An example of a recent traditional advertising campaign that stands out to me is Budweiser’s “A Hero’s Welcome.” This ad kicks off a year-long social media campaign encouraging consumers to honor the U.S. military with the hashtag #Salute. If you haven’t seen it yet, be warned, it will leave you crying into your beer:
If you can incorporate the storytelling technique into your own online content, especially if it is genuine or relatable, you will increase your chances of creating something that has the potential to be widely shared. I also encourage you to add in a social media CTA, like a hashtag, to encourage your audiences to discuss it via their social channels.
“Dumb Ways to Die,” which made HubSpot’s Top Content list for 2013, followed storytelling principles. In a nutshell, Metro Trains animated a catchy little tune listing all of the silly ways one could potentially die (such as dressing up like a moose during hunting season, or simply eating a tube of super glue). If you haven’t seen it yet, I highly recommend you watch it:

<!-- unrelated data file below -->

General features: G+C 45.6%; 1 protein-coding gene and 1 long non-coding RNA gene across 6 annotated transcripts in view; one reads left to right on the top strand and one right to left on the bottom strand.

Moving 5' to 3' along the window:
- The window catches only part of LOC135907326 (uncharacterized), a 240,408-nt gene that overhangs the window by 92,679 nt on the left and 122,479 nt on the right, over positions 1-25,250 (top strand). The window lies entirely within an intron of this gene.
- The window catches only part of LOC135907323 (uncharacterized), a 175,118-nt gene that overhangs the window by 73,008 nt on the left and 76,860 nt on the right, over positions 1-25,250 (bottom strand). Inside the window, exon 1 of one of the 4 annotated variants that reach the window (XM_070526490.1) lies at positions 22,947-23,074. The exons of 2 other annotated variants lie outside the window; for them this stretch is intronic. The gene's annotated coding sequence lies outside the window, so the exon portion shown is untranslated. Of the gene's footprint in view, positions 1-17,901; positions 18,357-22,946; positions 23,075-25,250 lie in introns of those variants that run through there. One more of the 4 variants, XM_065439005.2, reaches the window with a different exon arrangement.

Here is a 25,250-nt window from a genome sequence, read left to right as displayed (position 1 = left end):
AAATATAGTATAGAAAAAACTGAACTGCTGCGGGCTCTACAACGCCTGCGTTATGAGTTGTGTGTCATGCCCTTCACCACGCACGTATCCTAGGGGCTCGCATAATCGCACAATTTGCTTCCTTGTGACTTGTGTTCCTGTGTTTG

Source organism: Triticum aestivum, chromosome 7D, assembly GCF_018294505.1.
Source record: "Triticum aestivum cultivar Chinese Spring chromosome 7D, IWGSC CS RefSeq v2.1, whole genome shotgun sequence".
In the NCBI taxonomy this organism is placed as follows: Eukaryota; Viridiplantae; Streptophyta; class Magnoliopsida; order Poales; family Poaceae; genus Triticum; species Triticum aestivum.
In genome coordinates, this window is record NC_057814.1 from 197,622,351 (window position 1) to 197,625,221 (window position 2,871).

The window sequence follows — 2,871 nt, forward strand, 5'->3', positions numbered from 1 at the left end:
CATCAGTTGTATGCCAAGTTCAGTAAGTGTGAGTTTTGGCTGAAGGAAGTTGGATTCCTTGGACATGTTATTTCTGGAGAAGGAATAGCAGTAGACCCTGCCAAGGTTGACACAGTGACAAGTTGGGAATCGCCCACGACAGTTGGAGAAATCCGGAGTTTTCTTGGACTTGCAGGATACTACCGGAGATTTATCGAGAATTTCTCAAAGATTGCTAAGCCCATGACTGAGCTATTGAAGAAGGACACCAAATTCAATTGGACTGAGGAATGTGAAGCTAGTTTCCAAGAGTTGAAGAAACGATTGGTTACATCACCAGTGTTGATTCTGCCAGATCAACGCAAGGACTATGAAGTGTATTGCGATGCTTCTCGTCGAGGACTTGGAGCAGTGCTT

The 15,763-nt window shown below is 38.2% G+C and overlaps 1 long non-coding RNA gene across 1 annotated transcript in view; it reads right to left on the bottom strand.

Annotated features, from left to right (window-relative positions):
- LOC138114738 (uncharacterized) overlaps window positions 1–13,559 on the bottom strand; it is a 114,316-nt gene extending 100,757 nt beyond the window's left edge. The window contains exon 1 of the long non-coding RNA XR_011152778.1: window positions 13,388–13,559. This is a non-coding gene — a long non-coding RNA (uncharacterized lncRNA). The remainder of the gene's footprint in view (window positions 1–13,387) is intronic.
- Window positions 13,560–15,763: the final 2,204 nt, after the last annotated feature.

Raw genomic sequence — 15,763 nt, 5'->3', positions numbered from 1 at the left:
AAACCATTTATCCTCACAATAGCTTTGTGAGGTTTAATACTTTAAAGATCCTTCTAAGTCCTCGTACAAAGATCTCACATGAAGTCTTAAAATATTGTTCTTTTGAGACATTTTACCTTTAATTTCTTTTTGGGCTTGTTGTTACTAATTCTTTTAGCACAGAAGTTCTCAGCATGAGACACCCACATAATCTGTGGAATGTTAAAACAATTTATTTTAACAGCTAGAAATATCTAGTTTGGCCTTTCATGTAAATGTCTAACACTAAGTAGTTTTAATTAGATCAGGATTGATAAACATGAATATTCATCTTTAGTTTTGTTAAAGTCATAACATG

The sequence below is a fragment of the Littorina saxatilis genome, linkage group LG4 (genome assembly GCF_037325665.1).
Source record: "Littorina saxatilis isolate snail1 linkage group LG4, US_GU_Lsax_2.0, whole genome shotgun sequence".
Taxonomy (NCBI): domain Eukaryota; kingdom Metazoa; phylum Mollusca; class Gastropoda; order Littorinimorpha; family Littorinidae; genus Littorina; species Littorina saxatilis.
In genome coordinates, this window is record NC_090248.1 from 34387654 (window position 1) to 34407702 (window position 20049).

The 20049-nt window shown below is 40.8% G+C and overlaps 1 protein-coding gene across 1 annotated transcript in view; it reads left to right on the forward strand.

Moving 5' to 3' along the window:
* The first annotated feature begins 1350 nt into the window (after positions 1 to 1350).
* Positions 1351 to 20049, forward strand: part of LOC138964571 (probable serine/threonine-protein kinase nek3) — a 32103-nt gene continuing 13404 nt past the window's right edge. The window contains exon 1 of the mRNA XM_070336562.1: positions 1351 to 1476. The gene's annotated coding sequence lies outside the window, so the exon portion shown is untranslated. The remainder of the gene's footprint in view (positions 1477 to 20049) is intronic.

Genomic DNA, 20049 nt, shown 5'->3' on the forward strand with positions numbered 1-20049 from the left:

3. Make it SHOCKING
Metro Train’s quirky little jingle promoting commuting safety leads me to my final tip that we, as internet marketers, can glean from traditional advertising techniques — do something unexpected. While it can be risky to promote a campaign that is a bit different, I’ve seen quite a few brands successfully take advantage of shock advertising, you just have to make sure you’re still on-brand.
For example, consider the “Devil Baby Attack” prankvert video, that took the internet by storm and was featured on highly trafficked sites such as Gawker and TIME! This PR stunt made the plot of the movie transcend into real life, sending the devil baby out to scare unsuspecting New Yorkers.